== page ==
Semiautomatic quantification of carotid plaque volume with three-dimensional ultrasound imaging

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Abstract

Objective:

Vessel wall volume (VWV) assessed by three-dimensional duplex ultrasound (3DUS) imaging provides a more comprehensive measure of plaque burden than conventional two-dimensional measures of diameter stenosis. We previously demonstrated that manual outlining of the arterial lumen-intima boundary and outer wall boundary can be performed reliably on images obtained with a commercially available 3D-DUS transducer. Manual segmentation, however, is time consuming (˜45 minutes), limiting its clinical translation. We have developed a semiautomatic algorithm (manual selection of the carotid bifurcation image with subsequent automatic plaque outlining) to outline carotid plaques on 3DUS data sets. In this study, we investigated the accuracy, reproducibility, reliability, and time taken by this algorithm.

Methods:

3DUS data sets from 30 patients with asymptomatic ≥50% carotid stenosis underwent manual outlining of lumen-intima boundary and outer wall boundary to measure VWV. Two observers implemented a semiautomatic segmentation algorithm. The algorithm's accuracy was compared with manual outlining using the Pearson correlation coefficient. The Dice similarity coefficient (DSC) and modified-Hausdorff distance (MHD) were used to quantify the geometric similarity of the outlines. We also compared results after an intermediate stage of the algorithm vs the complete algorithm. Reproducibility and the least amount of detectable change in plaque volume were computed for each method. Intraobserver and interobserver metrics for each method were computed using the intraclass correlation coefficient (ICC), coefficient of variability (CV), minimum detectable change (MDC), and standard error of measurement (SEM) of the VWV.

Results:

Plaque volume estimates obtained from the semiautomatic algorithm were accurate compared with manual outlining. The Pearson correlation coefficient was 0.76 (P < .001), and measurements were geometrically similar (DSC, 0.85; MHD, 0.48 mm). The algorithm was more reproducible and reliable and could detect smaller changes in plaque volume on repeat imaging (low interobserver variability: ICC, 0.9; CV, 8.22%; MDC, 5.57%; SEM, 1.45%; DSC, 0.88; MHD, 0.43 mm). Intraobserver variability was even lower (ICC, 0.9; CV, 8%; MDC, 3.62%; SEM, 1.31%; DSC, 0.89; MHD, 0.37 mm). Plaque volume estimates at the intermediate stage of the algorithm matched results from the full algorithm (Pearson correlation coefficient, 0.76; DSC, 0.84; MHD, 0.52 mm). The intermediate approach, however, was less reliable than the full algorithm (interobserver: ICC, 0.81; CV, 11.7%; MDC, 9.58%; SEM, 3.46%; DSC, 0.88; MHD, 0.42 mm; intraobserver: ICC, 0.87; CV, 8.6%; MDC, 4.55%; SEM, 1.64%; DSC, 0.89; MHD, 0.38 mm). The full algorithm required ˜14 minutes to implement. However, a quick (7 minutes) and accurate assessment of VWV can be obtained by running only the intermediate stage of the algorithm, although with a loss in repeatability and reliability.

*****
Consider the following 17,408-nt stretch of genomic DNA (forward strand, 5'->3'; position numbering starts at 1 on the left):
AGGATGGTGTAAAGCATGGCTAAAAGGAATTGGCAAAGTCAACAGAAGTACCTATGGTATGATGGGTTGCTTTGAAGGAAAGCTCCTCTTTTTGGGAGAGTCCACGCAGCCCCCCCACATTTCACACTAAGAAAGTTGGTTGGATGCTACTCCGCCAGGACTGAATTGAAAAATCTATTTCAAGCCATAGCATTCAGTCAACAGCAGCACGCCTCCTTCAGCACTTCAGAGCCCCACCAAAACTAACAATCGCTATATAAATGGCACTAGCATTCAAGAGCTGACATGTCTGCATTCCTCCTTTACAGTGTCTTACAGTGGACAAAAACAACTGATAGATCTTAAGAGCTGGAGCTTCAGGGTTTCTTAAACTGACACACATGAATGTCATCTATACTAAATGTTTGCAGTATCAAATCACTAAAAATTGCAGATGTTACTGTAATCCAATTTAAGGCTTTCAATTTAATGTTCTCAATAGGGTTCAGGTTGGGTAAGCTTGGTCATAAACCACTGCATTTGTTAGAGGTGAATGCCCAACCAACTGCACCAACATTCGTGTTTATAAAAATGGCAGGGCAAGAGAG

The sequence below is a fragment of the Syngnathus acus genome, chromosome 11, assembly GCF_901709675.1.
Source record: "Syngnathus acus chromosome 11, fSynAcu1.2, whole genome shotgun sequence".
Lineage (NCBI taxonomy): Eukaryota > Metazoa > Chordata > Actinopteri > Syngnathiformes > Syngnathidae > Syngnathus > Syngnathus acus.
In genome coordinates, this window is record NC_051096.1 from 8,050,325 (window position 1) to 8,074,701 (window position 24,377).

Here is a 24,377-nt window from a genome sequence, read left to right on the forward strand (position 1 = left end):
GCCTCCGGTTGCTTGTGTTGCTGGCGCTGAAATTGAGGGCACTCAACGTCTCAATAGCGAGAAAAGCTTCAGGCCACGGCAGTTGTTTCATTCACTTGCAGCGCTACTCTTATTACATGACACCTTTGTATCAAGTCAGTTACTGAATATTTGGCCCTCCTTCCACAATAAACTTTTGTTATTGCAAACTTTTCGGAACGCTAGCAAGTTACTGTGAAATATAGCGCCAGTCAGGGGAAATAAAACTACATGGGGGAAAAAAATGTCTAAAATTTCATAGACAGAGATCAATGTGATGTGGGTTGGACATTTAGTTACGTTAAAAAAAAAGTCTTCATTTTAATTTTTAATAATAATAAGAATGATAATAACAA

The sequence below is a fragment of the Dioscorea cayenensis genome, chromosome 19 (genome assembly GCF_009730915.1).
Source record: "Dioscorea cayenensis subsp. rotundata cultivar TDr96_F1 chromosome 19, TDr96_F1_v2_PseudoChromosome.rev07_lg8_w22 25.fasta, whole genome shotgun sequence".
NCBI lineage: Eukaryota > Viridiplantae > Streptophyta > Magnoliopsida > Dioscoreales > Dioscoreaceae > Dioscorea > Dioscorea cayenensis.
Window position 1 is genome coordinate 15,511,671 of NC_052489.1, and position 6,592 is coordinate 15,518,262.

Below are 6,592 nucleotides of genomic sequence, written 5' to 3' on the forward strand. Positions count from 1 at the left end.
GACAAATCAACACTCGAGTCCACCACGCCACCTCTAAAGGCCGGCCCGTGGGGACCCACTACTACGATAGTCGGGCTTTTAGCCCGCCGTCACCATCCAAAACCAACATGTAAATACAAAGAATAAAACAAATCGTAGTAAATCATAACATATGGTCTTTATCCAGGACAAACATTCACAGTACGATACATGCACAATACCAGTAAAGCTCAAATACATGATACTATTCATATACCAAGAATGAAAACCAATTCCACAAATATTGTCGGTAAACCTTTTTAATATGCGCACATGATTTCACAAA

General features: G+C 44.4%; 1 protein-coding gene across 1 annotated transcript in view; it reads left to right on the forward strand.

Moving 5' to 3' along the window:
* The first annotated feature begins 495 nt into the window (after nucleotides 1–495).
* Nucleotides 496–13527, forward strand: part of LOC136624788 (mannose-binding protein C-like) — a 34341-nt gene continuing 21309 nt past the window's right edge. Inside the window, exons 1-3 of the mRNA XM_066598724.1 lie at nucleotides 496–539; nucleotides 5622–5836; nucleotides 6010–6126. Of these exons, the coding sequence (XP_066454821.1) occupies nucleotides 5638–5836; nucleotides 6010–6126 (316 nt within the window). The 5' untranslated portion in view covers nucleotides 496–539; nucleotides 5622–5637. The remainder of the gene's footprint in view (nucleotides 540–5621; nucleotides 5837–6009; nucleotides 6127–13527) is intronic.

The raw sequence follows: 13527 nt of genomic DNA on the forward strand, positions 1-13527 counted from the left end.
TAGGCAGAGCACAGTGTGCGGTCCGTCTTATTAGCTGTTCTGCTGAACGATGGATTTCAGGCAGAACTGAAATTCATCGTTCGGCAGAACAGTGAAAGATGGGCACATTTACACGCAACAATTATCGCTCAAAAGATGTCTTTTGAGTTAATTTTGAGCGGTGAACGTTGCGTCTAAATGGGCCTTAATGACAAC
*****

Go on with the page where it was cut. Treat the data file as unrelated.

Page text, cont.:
Conclusions:

We present a unique algorithm to perform semiautomatic quantification of carotid plaque volume using 3DUS imaging. It is quick (mean time, 14 minutes), accurate, repeatable, and implementable in a clinical environment and in longitudinal studies tracking plaque progression. It reliably detects plaque volume changes as low as 4% to 6% with 95% confidence.

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